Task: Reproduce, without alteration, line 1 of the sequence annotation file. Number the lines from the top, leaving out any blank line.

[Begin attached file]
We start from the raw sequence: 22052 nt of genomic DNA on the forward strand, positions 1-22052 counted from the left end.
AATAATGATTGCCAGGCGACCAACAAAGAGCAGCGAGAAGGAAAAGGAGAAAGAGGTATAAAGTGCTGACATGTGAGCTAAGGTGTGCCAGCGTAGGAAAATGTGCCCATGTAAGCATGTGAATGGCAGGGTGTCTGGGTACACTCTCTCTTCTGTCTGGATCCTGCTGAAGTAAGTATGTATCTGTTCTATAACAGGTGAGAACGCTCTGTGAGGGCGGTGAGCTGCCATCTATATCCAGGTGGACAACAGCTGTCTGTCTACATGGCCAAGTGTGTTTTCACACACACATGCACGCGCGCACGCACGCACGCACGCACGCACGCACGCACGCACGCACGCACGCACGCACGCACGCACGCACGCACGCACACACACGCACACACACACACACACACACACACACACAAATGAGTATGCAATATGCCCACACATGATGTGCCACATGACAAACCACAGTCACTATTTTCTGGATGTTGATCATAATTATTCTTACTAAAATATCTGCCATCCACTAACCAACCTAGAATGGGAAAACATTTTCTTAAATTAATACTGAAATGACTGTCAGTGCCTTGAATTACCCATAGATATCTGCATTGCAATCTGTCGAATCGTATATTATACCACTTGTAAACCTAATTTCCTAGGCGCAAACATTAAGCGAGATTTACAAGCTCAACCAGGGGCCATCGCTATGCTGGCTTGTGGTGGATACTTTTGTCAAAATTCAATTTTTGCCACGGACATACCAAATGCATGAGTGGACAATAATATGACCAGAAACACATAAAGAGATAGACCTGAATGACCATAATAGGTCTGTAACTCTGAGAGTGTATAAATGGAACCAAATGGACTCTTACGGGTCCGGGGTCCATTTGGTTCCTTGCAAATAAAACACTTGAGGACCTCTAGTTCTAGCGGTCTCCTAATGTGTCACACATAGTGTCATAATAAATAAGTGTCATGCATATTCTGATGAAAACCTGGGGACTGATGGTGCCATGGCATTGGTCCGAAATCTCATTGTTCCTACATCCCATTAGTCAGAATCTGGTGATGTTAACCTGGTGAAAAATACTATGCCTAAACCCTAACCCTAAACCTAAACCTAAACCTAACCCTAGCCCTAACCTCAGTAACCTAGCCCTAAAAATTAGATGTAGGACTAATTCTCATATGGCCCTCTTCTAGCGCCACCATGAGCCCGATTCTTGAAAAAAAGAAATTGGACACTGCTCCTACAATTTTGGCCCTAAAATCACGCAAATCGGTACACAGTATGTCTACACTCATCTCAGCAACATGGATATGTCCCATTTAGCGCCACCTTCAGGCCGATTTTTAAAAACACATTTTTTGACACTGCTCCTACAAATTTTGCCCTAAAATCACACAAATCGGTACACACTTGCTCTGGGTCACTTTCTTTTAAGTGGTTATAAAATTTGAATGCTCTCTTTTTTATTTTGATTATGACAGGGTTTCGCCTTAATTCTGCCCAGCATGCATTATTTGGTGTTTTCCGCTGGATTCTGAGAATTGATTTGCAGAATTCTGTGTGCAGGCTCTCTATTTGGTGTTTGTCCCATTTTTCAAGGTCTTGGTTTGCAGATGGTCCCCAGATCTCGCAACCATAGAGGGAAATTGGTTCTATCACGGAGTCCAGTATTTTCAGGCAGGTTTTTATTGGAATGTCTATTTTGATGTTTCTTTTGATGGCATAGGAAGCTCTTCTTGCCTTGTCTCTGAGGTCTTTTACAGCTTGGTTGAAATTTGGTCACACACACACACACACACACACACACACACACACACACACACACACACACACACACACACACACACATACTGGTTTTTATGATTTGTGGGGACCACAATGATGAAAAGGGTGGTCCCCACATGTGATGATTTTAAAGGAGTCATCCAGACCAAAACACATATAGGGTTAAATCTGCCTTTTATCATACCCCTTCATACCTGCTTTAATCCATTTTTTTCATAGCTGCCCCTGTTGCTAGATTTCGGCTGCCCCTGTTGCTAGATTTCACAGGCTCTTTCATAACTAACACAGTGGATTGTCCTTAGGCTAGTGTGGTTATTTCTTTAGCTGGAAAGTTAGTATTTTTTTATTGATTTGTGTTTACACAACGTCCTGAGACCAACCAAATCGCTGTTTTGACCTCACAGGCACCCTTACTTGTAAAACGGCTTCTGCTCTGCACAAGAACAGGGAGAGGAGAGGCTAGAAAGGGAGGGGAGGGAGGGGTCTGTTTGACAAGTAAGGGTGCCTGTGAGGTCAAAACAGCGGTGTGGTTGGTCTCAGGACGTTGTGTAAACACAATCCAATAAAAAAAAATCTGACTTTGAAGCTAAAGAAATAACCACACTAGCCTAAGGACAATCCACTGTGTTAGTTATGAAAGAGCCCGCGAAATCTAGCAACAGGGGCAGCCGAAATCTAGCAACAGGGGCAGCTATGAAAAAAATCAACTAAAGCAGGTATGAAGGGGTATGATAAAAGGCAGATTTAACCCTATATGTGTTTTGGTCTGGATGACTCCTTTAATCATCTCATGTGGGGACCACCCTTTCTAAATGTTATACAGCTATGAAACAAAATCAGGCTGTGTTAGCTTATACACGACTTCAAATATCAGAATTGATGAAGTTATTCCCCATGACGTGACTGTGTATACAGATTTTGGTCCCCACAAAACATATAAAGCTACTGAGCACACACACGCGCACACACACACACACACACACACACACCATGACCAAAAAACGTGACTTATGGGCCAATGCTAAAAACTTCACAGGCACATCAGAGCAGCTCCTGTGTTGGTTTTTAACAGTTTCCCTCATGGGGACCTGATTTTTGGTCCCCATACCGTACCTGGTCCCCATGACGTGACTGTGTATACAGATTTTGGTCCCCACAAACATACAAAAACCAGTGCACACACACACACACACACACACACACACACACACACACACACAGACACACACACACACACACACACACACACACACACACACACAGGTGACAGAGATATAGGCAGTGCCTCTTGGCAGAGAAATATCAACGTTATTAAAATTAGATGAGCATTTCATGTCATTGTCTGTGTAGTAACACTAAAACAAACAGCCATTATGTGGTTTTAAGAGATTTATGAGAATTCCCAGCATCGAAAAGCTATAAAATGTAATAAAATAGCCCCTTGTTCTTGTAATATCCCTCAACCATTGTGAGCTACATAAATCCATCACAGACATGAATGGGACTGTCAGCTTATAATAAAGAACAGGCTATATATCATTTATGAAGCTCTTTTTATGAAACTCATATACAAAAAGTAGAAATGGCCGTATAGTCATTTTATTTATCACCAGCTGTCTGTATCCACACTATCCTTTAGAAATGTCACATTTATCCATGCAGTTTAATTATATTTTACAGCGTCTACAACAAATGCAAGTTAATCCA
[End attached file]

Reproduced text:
We start from the raw sequence: 22052 nt of genomic DNA on the forward strand, positions 1-22052 counted from the left end.